Starbucks store logo

Starbucks' popular mobile app, which lets customers pay for coffee with their smartphones, was exposed for storing usernames, email addresses and even passwords in clear text, meaning they could be easily accessed by anyone physically holding your device. The company confirmed the news late in the day yesterday, admitting that it opted for convenience over security.

Users of the app could make in-store payments without typing in their passwords repeatedly, only entering the keyword once activating the mobile payments feature. After logging in once, users only had to enter a password again when adding more money to their account, but that ease of use may have come at a cost.

Plugging a stolen smartphone into a computer will reportedly reveal the user's private information, including a history of where they've been and anything else the Starbucks app may have picked up. Even worse, a smartphone thief could gain access to the owner's bank account if they chose the same username and password for both services—which is reportedly the case about 20 percent of the time.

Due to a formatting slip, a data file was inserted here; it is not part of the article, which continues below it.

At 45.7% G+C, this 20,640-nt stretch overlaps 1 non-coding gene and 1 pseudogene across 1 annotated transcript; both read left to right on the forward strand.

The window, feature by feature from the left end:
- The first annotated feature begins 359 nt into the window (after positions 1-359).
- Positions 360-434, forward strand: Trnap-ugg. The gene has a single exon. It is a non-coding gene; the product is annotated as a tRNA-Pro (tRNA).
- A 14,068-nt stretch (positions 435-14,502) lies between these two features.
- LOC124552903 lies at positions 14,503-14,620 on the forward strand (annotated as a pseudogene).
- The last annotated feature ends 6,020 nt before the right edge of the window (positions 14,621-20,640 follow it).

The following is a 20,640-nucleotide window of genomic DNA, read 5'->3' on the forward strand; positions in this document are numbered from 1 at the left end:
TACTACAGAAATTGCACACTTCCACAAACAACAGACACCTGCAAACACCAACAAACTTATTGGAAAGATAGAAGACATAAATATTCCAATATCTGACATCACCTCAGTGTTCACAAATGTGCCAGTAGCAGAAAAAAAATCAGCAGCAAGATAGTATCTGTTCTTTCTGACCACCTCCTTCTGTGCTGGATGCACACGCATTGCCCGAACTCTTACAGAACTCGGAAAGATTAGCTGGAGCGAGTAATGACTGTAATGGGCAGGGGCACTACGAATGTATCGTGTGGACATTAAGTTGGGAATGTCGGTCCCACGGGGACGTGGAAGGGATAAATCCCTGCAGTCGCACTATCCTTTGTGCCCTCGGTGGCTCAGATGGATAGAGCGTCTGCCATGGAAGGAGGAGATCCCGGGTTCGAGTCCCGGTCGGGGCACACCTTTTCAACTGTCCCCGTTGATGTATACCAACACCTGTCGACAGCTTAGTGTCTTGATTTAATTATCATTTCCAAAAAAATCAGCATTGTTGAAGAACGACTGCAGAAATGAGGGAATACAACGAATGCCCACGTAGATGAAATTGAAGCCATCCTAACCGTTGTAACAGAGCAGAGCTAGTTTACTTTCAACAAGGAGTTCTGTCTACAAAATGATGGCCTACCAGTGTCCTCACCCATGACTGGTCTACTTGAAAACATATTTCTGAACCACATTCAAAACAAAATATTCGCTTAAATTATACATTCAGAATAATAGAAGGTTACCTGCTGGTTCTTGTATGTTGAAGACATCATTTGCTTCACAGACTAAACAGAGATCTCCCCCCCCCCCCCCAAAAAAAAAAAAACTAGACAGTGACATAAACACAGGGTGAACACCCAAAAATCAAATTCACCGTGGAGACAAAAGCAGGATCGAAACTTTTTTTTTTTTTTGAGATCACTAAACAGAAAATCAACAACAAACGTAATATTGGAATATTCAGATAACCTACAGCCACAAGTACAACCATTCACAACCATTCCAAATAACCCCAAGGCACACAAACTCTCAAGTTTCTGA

It's unclear how Starbucks will correct the issue, though for the moment your best bet may be to delete the app entirely and download it again later on. For now, the company has fessed up to the security flaw, but doesn't appear to have any plans to shore up its app in the near future.